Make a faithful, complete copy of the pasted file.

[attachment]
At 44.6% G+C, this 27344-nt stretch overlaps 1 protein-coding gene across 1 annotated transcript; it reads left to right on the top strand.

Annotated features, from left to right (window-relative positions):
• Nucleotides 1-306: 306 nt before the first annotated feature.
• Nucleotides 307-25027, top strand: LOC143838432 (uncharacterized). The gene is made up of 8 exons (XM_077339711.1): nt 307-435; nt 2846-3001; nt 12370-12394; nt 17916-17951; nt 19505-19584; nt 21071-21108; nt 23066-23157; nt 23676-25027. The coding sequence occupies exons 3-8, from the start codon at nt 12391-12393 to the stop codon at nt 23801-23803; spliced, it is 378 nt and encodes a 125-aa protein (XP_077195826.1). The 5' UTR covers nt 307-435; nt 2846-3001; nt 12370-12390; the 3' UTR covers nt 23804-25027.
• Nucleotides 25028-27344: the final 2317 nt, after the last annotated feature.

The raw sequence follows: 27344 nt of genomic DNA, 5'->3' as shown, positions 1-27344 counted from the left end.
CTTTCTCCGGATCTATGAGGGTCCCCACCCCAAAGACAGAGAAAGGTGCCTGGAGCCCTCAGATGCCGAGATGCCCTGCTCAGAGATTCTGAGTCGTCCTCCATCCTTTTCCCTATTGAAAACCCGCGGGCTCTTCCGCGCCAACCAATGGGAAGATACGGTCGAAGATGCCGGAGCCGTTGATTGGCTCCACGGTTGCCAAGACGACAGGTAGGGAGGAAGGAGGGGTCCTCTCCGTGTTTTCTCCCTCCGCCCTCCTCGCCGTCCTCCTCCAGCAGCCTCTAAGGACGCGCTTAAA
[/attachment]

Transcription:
At 44.6% G+C, this 27344-nt stretch overlaps 1 protein-coding gene across 1 annotated transcript; it reads left to right on the top strand.

Annotated features, from left to right (window-relative positions):
• Nucleotides 1-306: 306 nt before the first annotated feature.
• Nucleotides 307-25027, top strand: LOC143838432 (uncharacterized). The gene is made up of 8 exons (XM_077339711.1): nt 307-435; nt 2846-3001; nt 12370-12394; nt 17916-17951; nt 19505-19584; nt 21071-21108; nt 23066-23157; nt 23676-25027. The coding sequence occupies exons 3-8, from the start codon at nt 12391-12393 to the stop codon at nt 23801-23803; spliced, it is 378 nt and encodes a 125-aa protein (XP_077195826.1). The 5' UTR covers nt 307-435; nt 2846-3001; nt 12370-12390; the 3' UTR covers nt 23804-25027.
• Nucleotides 25028-27344: the final 2317 nt, after the last annotated feature.

The raw sequence follows: 27344 nt of genomic DNA, 5'->3' as shown, positions 1-27344 counted from the left end.
CTTTCTCCGGATCTATGAGGGTCCCCACCCCAAAGACAGAGAAAGGTGCCTGGAGCCCTCAGATGCCGAGATGCCCTGCTCAGAGATTCTGAGTCGTCCTCCATCCTTTTCCCTATTGAAAACCCGCGGGCTCTTCCGCGCCAACCAATGGGAAGATACGGTCGAAGATGCCGGAGCCGTTGATTGGCTCCACGGTTGCCAAGACGACAGGTAGGGAGGAAGGAGGGGTCCTCTCCGTGTTTTCTCCCTCCGCCCTCCTCGCCGTCCTCCTCCAGCAGCCTCTAAGGACGCGCTTAAA